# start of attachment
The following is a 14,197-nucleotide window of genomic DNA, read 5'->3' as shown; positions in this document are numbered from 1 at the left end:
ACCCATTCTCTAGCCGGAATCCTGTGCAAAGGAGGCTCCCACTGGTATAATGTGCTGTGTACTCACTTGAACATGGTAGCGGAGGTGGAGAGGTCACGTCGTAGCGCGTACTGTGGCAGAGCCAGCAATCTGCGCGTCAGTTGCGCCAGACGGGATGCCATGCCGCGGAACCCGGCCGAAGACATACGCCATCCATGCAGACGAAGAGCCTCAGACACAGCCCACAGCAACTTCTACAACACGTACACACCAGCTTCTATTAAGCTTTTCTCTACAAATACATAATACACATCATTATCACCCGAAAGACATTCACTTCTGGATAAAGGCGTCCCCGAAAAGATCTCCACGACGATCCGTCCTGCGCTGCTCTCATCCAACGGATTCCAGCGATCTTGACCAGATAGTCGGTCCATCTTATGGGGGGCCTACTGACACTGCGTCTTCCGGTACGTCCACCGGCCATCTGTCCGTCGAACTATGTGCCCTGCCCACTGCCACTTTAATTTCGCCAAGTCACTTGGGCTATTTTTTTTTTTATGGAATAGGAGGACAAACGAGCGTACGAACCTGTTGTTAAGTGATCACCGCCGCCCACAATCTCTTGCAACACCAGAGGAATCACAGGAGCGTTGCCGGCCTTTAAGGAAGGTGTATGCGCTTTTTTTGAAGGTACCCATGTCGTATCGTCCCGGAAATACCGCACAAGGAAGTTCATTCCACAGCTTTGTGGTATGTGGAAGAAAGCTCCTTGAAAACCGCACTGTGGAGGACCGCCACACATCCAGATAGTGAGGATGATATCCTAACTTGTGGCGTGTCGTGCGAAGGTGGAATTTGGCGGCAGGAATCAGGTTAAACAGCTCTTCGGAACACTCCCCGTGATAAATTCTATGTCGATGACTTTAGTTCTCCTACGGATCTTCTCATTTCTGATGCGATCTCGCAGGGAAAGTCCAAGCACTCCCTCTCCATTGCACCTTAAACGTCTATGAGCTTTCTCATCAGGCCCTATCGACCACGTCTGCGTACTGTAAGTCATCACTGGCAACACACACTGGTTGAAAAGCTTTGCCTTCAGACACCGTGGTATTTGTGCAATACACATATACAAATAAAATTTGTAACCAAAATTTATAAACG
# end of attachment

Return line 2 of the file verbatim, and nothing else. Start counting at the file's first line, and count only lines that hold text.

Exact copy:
ACCCATTCTCTAGCCGGAATCCTGTGCAAAGGAGGCTCCCACTGGTATAATGTGCTGTGTACTCACTTGAACATGGTAGCGGAGGTGGAGAGGTCACGTCGTAGCGCGTACTGTGGCAGAGCCAGCAATCTGCGCGTCAGTTGCGCCAGACGGGATGCCATGCCGCGGAACCCGGCCGAAGACATACGCCATCCATGCAGACGAAGAGCCTCAGACACAGCCCACAGCAACTTCTACAACACGTACACACCAGCTTCTATTAAGCTTTTCTCTACAAATACATAATACACATCATTATCACCCGAAAGACATTCACTTCTGGATAAAGGCGTCCCCGAAAAGATCTCCACGACGATCCGTCCTGCGCTGCTCTCATCCAACGGATTCCAGCGATCTTGACCAGATAGTCGGTCCATCTTATGGGGGGCCTACTGACACTGCGTCTTCCGGTACGTCCACCGGCCATCTGTCCGTCGAACTATGTGCCCTGCCCACTGCCACTTTAATTTCGCCAAGTCACTTGGGCTATTTTTTTTTTTATGGAATAGGAGGACAAACGAGCGTACGAACCTGTTGTTAAGTGATCACCGCCGCCCACAATCTCTTGCAACACCAGAGGAATCACAGGAGCGTTGCCGGCCTTTAAGGAAGGTGTATGCGCTTTTTTTGAAGGTACCCATGTCGTATCGTCCCGGAAATACCGCACAAGGAAGTTCATTCCACAGCTTTGTGGTATGTGGAAGAAAGCTCCTTGAAAACCGCACTGTGGAGGACCGCCACACATCCAGATAGTGAGGATGATATCCTAACTTGTGGCGTGTCGTGCGAAGGTGGAATTTGGCGGCAGGAATCAGGTTAAACAGCTCTTCGGAACACTCCCCGTGATAAATTCTATGTCGATGACTTTAGTTCTCCTACGGATCTTCTCATTTCTGATGCGATCTCGCAGGGAAAGTCCAAGCACTCCCTCTCCATTGCACCTTAAACGTCTATGAGCTTTCTCATCAGGCCCTATCGACCACGTCTGCGTACTGTAAGTCATCACTGGCAACACACACTGGTTGAAAAGCTTTGCCTTCAGACACCGTGGTATTTGTGCAATACACATATACAAATAAAATTTGTAACCAAAATTTATAAACG